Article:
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Bob Szajner (12 September 1938 – 9 November 2019) was an American jazz pianist.[1]

Early lifeEdit

Born on September 12, 1938, Bob Szajner grew up listening to talented relatives playing various instruments. His mother taught him the basics of music and how to play piano at a very early age.

In 1948, he won first prize in the "Frankie Carle Piano Contest". This entitled him to one weeks performance at the Fox Theater in Detroit. He was one of the opening acts on the bill (a vaudeville theme) for Billie Holiday along with a comedian and an acrobatic duo. He enjoyed listening to Billie Holiday's style of music and accompaniment for her. This was the beginning of his quest for his own personal style.

Ten years later, for at least ten years, he started writing and performing "Modern Jazz" later known as "Bebop" and then later as "Hard Bop". He performed with many musicians from the "Detroit jazz" scene at various sessions, venues and jazz clubs throughout the Detroit metropolitan area. He often worked with Donald Byrd, Charlie McPherson, Lonnie Hillyer, Roy Brooks, Yusef Lateef, Pepper Adams, Frank Isola, and others as a back-up piano player.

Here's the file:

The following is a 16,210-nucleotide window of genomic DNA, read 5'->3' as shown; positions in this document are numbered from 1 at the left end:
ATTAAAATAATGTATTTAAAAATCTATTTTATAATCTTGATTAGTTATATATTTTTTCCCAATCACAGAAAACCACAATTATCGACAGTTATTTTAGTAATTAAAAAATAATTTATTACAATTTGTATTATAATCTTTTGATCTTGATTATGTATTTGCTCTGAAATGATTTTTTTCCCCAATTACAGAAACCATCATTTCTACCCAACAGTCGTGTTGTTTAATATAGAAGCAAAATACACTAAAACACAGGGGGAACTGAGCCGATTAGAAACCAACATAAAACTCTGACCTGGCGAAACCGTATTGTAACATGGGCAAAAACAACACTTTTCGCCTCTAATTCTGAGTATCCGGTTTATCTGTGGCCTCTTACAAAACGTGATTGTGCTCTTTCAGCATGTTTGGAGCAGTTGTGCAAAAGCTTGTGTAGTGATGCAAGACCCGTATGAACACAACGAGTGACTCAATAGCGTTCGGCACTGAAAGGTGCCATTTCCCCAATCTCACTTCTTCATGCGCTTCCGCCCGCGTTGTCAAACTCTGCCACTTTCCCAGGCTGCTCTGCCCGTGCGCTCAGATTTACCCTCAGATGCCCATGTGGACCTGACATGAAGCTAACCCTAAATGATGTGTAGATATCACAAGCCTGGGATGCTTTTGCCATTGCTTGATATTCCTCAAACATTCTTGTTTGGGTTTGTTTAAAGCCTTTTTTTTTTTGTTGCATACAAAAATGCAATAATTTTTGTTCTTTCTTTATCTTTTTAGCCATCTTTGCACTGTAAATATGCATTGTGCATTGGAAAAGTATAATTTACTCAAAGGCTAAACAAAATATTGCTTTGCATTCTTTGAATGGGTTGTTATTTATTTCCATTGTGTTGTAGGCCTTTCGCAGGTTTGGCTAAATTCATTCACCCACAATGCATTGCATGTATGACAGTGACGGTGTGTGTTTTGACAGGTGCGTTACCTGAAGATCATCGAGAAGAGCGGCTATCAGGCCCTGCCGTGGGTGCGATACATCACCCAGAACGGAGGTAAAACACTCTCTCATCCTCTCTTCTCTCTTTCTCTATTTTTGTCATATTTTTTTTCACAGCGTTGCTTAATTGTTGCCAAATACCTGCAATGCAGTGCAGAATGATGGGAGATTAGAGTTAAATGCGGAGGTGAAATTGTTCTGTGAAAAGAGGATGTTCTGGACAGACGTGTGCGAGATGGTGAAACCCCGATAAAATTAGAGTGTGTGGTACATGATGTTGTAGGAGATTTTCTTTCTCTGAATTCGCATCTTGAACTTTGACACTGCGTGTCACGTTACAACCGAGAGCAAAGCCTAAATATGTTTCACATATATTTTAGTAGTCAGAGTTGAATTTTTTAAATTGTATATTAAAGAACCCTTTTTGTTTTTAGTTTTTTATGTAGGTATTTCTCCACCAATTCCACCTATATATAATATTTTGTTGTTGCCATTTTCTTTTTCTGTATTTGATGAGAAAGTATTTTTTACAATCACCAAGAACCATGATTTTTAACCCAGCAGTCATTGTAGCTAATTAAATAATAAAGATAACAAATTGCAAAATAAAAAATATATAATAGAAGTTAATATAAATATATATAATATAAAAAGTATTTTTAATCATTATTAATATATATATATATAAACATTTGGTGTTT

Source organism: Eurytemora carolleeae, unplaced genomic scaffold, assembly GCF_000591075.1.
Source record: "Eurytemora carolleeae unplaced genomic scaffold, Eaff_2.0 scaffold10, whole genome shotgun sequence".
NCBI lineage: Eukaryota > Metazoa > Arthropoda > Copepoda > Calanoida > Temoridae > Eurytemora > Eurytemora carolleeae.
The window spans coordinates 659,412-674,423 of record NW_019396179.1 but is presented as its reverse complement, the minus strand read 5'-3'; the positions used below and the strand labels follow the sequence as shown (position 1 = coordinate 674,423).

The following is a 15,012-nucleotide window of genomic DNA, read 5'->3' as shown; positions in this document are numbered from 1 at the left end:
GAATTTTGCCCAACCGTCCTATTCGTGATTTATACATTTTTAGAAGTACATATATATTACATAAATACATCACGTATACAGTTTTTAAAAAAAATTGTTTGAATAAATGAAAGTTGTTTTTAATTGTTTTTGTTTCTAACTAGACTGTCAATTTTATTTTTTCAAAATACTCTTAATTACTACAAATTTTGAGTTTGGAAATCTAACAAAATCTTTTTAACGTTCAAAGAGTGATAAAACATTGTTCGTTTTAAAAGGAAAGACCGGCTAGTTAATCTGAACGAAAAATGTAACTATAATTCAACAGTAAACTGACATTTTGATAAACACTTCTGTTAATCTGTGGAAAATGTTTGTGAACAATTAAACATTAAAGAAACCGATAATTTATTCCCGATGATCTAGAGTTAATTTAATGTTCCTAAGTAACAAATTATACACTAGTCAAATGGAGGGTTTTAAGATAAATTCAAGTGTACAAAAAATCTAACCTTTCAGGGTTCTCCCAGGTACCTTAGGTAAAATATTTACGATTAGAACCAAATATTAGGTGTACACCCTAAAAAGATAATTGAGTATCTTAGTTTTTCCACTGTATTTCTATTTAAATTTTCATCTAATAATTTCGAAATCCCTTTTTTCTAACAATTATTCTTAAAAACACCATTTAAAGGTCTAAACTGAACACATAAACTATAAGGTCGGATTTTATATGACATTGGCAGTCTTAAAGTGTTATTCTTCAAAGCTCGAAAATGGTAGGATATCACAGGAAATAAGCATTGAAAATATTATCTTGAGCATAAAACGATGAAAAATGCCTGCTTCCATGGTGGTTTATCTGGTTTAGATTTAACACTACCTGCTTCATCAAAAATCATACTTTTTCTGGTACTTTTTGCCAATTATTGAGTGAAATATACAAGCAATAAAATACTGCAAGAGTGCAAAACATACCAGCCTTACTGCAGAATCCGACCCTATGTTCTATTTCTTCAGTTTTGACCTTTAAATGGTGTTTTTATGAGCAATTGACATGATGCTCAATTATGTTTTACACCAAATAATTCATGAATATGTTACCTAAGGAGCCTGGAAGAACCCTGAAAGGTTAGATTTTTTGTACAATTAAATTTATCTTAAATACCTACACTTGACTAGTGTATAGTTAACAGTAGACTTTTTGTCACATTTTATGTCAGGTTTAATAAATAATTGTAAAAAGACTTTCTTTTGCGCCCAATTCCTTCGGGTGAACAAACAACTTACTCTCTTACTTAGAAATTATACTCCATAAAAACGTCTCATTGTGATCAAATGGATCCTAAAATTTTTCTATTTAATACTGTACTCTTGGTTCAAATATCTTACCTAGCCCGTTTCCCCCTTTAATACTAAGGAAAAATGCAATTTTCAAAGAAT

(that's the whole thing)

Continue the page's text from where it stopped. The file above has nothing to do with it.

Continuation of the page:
Later careerEdit

For the next ten years, he wrote some tunes, but really became quite dismayed and disappointed with the business of music, especially, the lack of audience. Then on October 8, 1978 (his 18th wedding anniversary), he recorded material for an album with his old school friend, drummer Roy Brooks and Roy's bass man Ray McKinney. "The Bob Szajner Triad" was a three record set of his original compositions. A twenty-seven tune recording session performing original music never played before or rehearsed and without second takes. This was the "Triad" concept. This led to performances at "The Cafe Detroit", "The Detroit Jazz Center", and the "Montreux Detroit Jazz Festival 1981".

Later albums featuring Ed Pickens on bass and Frank Isola on drums (The Bob Szajner Triad II), were recorded in 1981 at "The Detroit Jazz Center World Stage".[2]

ReferencesEdit

  1. ^ Obituary for Bob Szajner in Legacy
  2. ^ Deshpande, Jay (2008-07-24). "Live at the Detroit Montreux Jazz Festival". All About Jazz. Retrieved 2010-07-28.